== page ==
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|I'd rather hope ...
Written by gianni
(3/16/2011 11:20 a.m.)
in consequence of the missive, What if Mrs. Churchill had recovered?, penned by Anne-Marie
...that Jane believed enough in Frank to expect him to gradually bring the subject up with his foster parents, and if he found them adamant, look for a way to support himself and Jane after breaking with them.
As we see, there's no evidence at all that Frank had enough awareness or integrity to actually do this, so that even if he hadn't misbehaved so abominably at Hartfield she would have had to break it off eventually -- and I think (with no more evidence than my own high regard for her character :-) it would have been soon, though not so soon as Frank's behavior forced.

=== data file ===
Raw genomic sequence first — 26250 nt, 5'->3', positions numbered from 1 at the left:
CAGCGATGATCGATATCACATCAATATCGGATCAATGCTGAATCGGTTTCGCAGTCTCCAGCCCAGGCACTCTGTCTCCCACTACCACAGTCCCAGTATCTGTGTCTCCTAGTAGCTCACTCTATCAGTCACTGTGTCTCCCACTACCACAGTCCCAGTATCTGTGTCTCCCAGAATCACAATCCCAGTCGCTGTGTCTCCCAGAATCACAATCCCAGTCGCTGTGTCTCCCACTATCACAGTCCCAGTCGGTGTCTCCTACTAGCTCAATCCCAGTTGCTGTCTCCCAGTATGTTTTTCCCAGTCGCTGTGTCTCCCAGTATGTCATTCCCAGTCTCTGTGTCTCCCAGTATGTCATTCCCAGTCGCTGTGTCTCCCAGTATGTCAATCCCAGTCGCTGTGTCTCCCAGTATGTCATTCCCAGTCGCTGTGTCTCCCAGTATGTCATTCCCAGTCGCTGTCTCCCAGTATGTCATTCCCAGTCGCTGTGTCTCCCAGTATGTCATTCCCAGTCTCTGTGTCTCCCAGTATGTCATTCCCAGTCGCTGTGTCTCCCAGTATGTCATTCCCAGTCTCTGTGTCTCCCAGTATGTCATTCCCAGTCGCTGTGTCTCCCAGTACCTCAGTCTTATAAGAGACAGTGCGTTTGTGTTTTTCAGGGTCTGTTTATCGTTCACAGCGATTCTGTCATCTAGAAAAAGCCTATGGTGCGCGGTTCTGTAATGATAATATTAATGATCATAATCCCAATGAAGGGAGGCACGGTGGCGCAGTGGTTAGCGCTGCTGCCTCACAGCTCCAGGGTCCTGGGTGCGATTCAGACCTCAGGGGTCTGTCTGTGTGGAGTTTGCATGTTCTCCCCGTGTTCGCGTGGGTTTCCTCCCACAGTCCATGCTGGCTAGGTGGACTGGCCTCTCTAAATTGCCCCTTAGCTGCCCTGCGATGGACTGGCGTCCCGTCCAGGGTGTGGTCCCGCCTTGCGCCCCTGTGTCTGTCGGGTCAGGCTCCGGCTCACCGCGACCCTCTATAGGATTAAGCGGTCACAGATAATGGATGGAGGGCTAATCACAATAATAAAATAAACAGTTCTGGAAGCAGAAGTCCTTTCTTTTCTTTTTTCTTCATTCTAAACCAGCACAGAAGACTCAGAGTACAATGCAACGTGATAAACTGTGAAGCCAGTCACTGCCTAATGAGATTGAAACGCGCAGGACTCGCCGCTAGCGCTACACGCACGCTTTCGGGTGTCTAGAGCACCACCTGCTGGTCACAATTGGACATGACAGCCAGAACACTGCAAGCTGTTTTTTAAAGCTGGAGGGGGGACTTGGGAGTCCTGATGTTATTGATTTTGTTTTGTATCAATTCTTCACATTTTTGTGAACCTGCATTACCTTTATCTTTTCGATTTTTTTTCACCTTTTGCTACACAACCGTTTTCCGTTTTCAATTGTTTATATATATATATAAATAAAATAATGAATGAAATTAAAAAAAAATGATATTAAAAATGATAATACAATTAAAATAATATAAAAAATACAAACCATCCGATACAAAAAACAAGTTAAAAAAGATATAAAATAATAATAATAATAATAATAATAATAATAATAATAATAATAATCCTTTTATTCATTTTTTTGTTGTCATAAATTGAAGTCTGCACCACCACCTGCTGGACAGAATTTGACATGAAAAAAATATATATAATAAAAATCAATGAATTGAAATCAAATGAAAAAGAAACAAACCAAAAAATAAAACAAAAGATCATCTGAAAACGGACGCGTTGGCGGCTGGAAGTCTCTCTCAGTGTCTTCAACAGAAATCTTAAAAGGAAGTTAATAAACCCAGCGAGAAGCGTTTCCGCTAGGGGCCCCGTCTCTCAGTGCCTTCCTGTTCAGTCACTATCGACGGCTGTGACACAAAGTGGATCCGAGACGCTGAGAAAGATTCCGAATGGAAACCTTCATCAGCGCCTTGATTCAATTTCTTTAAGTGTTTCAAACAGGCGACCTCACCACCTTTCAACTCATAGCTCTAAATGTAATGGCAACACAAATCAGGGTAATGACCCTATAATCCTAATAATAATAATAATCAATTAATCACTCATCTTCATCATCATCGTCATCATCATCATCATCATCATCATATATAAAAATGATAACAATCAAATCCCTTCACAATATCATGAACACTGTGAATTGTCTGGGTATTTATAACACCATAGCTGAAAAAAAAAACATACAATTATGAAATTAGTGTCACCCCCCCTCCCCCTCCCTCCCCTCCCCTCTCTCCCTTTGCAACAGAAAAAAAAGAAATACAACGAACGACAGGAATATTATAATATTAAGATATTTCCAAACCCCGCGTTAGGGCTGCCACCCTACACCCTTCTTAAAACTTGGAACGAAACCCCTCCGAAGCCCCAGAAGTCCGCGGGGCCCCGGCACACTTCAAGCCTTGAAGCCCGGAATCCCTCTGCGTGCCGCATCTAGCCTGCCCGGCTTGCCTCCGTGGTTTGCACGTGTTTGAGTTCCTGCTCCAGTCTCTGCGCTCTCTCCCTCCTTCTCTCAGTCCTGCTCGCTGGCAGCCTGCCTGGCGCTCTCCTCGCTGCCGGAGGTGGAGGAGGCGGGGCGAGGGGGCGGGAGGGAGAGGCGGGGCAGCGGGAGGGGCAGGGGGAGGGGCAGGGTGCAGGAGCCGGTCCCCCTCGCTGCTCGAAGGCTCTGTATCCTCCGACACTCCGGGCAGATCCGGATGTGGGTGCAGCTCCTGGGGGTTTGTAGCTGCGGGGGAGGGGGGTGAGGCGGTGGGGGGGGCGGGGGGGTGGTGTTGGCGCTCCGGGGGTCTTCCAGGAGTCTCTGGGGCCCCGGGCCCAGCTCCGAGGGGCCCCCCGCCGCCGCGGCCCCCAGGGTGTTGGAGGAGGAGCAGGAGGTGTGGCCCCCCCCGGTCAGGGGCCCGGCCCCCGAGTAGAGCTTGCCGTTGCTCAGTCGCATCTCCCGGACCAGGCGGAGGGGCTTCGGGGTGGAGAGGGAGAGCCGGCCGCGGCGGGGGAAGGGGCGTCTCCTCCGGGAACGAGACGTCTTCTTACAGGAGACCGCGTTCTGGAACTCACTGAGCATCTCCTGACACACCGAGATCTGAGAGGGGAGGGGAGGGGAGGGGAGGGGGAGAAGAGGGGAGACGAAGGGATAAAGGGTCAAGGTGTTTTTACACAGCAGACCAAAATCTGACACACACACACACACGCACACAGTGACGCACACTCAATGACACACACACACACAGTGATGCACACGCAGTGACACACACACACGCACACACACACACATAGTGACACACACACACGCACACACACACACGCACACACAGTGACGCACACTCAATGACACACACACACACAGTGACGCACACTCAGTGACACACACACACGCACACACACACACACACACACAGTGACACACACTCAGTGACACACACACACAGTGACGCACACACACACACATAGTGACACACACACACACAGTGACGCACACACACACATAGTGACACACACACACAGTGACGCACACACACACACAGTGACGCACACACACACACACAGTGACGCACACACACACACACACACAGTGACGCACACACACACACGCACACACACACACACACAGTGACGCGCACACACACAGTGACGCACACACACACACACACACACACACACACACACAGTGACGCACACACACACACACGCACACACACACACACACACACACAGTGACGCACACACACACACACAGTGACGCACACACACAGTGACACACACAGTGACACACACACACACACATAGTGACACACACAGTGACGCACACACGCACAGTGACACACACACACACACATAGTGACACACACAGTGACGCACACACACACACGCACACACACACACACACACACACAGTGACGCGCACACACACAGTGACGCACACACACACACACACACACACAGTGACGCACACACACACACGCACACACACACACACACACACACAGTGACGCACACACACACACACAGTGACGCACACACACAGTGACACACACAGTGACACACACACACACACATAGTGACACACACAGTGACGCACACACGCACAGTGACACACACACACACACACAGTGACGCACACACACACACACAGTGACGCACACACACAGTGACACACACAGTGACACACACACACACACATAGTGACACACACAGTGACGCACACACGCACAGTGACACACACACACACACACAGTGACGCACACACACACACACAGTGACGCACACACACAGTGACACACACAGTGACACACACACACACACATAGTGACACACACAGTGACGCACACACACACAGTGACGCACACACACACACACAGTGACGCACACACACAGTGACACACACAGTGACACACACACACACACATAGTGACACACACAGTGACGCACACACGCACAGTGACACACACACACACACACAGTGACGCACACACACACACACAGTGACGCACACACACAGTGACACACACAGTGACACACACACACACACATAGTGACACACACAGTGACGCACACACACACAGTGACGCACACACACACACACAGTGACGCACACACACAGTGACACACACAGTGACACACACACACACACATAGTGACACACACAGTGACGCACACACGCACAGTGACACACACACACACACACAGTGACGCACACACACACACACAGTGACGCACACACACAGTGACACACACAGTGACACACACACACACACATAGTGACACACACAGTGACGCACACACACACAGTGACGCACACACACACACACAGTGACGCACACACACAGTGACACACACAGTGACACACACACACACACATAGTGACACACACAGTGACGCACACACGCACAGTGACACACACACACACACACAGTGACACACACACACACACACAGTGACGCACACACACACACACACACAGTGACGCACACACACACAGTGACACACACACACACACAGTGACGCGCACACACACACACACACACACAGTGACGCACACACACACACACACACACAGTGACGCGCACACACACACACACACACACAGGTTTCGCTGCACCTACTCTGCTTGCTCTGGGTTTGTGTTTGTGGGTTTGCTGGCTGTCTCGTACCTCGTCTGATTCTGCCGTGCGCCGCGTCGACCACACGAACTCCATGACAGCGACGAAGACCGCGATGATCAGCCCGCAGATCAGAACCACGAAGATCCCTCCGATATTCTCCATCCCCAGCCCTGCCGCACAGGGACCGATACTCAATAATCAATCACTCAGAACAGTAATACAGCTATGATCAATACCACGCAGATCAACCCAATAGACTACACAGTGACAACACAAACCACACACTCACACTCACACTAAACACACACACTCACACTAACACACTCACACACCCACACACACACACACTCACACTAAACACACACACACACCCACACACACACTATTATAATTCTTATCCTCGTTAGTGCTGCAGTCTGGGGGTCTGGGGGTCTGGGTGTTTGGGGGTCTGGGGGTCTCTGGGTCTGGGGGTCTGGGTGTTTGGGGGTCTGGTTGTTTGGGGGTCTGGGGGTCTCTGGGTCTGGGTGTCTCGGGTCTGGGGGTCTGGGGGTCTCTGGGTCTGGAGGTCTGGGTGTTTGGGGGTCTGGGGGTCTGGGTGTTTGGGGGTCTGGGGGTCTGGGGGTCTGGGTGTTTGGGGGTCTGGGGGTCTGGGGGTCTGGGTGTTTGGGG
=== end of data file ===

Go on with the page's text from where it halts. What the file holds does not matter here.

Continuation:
If Mrs. Churchill's death was a cheap plot trick, it seems to me Austen went to a lot of trouble to prepare for it. Mrs. Churchill was described throughout the text as being sickly, and we have only Mr. Weston's sniping to counter it -- a man who, as far as we know, has not been to Enscombe or met Mrs. Churchill since he left Frank with them (if even then), and who nurses a harsh grudge against her. Yes, her death was not obviously related to her complaints, but poor health can be misleading in character, and can provoke other problems not obviously related to the specific sickness.
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